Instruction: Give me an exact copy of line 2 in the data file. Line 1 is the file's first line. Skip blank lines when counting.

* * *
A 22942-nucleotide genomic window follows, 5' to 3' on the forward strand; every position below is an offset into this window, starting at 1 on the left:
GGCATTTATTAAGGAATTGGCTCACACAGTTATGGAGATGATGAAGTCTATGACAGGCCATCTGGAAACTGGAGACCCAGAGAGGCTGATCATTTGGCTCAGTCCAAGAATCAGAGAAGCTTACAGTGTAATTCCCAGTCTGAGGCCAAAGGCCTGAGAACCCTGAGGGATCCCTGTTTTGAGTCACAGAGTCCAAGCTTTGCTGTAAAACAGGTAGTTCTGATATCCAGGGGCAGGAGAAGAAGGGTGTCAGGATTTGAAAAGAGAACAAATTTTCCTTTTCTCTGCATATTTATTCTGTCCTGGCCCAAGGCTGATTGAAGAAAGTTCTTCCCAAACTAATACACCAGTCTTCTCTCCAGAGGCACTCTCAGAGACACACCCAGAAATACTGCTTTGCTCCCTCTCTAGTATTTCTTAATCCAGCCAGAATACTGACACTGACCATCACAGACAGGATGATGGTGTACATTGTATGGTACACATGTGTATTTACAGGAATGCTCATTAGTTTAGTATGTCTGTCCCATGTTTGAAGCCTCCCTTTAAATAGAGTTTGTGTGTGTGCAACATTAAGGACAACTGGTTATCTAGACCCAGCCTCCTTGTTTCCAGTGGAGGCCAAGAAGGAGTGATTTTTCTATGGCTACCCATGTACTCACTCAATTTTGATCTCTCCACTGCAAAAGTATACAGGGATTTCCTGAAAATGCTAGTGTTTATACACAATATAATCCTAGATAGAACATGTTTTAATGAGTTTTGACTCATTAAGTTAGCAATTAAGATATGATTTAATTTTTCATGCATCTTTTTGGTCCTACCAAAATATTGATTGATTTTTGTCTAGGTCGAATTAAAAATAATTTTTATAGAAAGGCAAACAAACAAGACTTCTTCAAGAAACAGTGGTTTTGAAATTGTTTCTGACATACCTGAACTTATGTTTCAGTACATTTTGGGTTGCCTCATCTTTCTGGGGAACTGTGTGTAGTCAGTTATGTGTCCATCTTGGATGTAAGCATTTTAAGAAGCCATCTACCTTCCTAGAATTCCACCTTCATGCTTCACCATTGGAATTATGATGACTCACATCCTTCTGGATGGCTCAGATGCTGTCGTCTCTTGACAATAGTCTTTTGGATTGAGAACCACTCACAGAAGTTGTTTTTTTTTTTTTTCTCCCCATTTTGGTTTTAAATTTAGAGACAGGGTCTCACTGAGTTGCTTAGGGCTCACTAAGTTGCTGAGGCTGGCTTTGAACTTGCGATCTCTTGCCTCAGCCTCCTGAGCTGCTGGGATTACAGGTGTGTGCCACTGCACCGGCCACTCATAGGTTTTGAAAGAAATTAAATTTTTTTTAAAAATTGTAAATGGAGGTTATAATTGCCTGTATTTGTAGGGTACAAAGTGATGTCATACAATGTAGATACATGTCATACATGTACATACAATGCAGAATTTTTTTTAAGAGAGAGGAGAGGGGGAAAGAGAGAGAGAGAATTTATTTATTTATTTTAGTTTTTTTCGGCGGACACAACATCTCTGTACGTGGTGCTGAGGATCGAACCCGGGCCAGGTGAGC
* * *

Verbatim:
GGCATTTATTAAGGAATTGGCTCACACAGTTATGGAGATGATGAAGTCTATGACAGGCCATCTGGAAACTGGAGACCCAGAGAGGCTGATCATTTGGCTCAGTCCAAGAATCAGAGAAGCTTACAGTGTAATTCCCAGTCTGAGGCCAAAGGCCTGAGAACCCTGAGGGATCCCTGTTTTGAGTCACAGAGTCCAAGCTTTGCTGTAAAACAGGTAGTTCTGATATCCAGGGGCAGGAGAAGAAGGGTGTCAGGATTTGAAAAGAGAACAAATTTTCCTTTTCTCTGCATATTTATTCTGTCCTGGCCCAAGGCTGATTGAAGAAAGTTCTTCCCAAACTAATACACCAGTCTTCTCTCCAGAGGCACTCTCAGAGACACACCCAGAAATACTGCTTTGCTCCCTCTCTAGTATTTCTTAATCCAGCCAGAATACTGACACTGACCATCACAGACAGGATGATGGTGTACATTGTATGGTACACATGTGTATTTACAGGAATGCTCATTAGTTTAGTATGTCTGTCCCATGTTTGAAGCCTCCCTTTAAATAGAGTTTGTGTGTGTGCAACATTAAGGACAACTGGTTATCTAGACCCAGCCTCCTTGTTTCCAGTGGAGGCCAAGAAGGAGTGATTTTTCTATGGCTACCCATGTACTCACTCAATTTTGATCTCTCCACTGCAAAAGTATACAGGGATTTCCTGAAAATGCTAGTGTTTATACACAATATAATCCTAGATAGAACATGTTTTAATGAGTTTTGACTCATTAAGTTAGCAATTAAGATATGATTTAATTTTTCATGCATCTTTTTGGTCCTACCAAAATATTGATTGATTTTTGTCTAGGTCGAATTAAAAATAATTTTTATAGAAAGGCAAACAAACAAGACTTCTTCAAGAAACAGTGGTTTTGAAATTGTTTCTGACATACCTGAACTTATGTTTCAGTACATTTTGGGTTGCCTCATCTTTCTGGGGAACTGTGTGTAGTCAGTTATGTGTCCATCTTGGATGTAAGCATTTTAAGAAGCCATCTACCTTCCTAGAATTCCACCTTCATGCTTCACCATTGGAATTATGATGACTCACATCCTTCTGGATGGCTCAGATGCTGTCGTCTCTTGACAATAGTCTTTTGGATTGAGAACCACTCACAGAAGTTGTTTTTTTTTTTTTTCTCCCCATTTTGGTTTTAAATTTAGAGACAGGGTCTCACTGAGTTGCTTAGGGCTCACTAAGTTGCTGAGGCTGGCTTTGAACTTGCGATCTCTTGCCTCAGCCTCCTGAGCTGCTGGGATTACAGGTGTGTGCCACTGCACCGGCCACTCATAGGTTTTGAAAGAAATTAAATTTTTTTTAAAAATTGTAAATGGAGGTTATAATTGCCTGTATTTGTAGGGTACAAAGTGATGTCATACAATGTAGATACATGTCATACATGTACATACAATGCAGAATTTTTTTTAAGAGAGAGGAGAGGGGGAAAGAGAGAGAGAGAATTTATTTATTTATTTTAGTTTTTTTCGGCGGACACAACATCTCTGTACGTGGTGCTGAGGATCGAACCCGGGCCAGGTGAGC